Britain is hosting leaders from the 53-nation Commonwealth in London this week as it seeks to bolster trade ties around the world after Brexit. But the gathering of the alliance of the U.K. and its former colonies is being overshadowed by a row over people who moved to Britain from Commonwealth countries as children decades ago.
Some members of the "Windrush generation" — named for the ship Empire Windrush, which brought hundreds of Caribbean immigrants to Britain in 1948 — say they have been threatened with deportation despite living in the U.K. for most of their lives.
They came from what were then British colonies or newly independent states, and had an automatic right to settle in the U.K. But some say they have been denied medical treatment or threatened with deportation because they can't produce papers to prove it.
Barbados High Commissioner Guy Hewitt said the British government has refused a request to meet Caribbean leaders on the issue during this week's Commonwealth summit.
Hewitt told the BBC yesterday that he felt Britain was telling people from the Caribbean "you are no longer welcome."
Some 140 lawmakers have signed a letter urging the government to find an "immediate and effective" response to concerns from Commonwealth-born residents over their immigration status.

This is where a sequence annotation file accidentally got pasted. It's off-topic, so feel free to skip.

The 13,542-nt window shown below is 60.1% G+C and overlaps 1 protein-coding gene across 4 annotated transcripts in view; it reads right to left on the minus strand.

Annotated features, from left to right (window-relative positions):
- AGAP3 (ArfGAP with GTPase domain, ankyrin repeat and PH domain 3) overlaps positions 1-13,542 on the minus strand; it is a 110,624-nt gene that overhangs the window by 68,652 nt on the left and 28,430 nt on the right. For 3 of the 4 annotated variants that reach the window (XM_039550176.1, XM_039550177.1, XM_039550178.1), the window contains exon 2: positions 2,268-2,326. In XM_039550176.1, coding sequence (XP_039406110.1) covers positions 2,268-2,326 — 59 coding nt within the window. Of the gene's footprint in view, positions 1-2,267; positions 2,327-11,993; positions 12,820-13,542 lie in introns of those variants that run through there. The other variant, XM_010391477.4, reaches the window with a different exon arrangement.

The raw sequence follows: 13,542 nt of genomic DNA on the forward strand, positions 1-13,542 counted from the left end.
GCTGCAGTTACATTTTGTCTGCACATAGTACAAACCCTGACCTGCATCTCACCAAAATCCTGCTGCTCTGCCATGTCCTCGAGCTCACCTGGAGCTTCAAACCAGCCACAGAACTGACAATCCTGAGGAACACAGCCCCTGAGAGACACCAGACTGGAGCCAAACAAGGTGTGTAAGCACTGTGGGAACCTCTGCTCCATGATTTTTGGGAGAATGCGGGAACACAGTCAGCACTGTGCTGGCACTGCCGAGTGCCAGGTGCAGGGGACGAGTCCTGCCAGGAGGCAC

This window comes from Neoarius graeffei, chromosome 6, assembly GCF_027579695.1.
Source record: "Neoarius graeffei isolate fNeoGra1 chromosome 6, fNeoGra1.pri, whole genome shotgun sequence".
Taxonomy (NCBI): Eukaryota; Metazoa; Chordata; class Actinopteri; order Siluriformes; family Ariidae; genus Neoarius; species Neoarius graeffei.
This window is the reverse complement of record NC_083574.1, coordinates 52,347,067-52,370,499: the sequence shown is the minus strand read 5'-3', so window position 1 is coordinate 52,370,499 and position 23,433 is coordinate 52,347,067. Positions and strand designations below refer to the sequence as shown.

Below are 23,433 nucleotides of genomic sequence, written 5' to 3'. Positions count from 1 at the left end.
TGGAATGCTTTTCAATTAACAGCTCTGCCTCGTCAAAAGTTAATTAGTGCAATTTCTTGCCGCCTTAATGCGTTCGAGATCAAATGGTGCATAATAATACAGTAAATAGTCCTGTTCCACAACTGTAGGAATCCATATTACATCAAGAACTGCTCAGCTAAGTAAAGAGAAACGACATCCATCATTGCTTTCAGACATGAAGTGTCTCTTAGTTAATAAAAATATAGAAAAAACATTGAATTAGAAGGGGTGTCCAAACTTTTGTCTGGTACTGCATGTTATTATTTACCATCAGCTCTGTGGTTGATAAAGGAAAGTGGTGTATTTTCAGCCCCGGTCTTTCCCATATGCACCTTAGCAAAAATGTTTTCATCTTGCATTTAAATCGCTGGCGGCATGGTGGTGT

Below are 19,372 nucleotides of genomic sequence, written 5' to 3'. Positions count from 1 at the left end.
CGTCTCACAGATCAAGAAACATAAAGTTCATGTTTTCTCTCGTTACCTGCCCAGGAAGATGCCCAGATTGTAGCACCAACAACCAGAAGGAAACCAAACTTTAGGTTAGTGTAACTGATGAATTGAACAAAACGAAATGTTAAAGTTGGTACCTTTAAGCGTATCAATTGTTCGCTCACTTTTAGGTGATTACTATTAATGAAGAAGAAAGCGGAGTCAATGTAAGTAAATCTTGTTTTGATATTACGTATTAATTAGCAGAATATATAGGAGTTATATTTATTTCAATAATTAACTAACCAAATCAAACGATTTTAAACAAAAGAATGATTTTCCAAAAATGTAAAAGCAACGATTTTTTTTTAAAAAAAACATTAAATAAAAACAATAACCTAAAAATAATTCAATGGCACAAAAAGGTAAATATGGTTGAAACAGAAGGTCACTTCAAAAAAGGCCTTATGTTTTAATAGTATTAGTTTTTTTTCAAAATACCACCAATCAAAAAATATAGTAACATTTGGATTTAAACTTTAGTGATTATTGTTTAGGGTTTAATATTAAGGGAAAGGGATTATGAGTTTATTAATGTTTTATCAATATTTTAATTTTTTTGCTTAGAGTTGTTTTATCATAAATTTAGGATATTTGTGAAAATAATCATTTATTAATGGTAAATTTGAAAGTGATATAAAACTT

International Development Secretary Penny Mordaunt said yesterday that the government must "do a better job" to put people's minds at ease.
"People should not be concerned about this — they have the right to stay and we should be reassuring them of that," Mordaunt told the BBC.
The dispute is an unwelcome distraction for Britain, which hopes to use the biennial Commonwealth summit to bolster its bid for free trade deals around the world after the U.K. leaves the European Union next year. The Commonwealth links 2.4 billion people on five continents, in countries from vast India and wealthy Australia to small island states like Tonga and Vanuatu. It espouses good governance, economic growth and human rights, but is seen by some as a vestige of empire with an uncertain mission in the 21st century.
Queen Elizabeth II, who will formally open the Commonwealth Heads of Government meeting at Buckingham Palace on Thursday, has done much to unite the group. She has visited nearly every Commonwealth nation, often multiple times, over her 66-year reign.
The 91-year-old has given up long-distance travel, so this is likely to be the last Commonwealth summit she presides over. Heir to the throne Prince Charles will not automatically succeed her as head of the Commonwealth. The Commonwealth says that will be a decision for the group.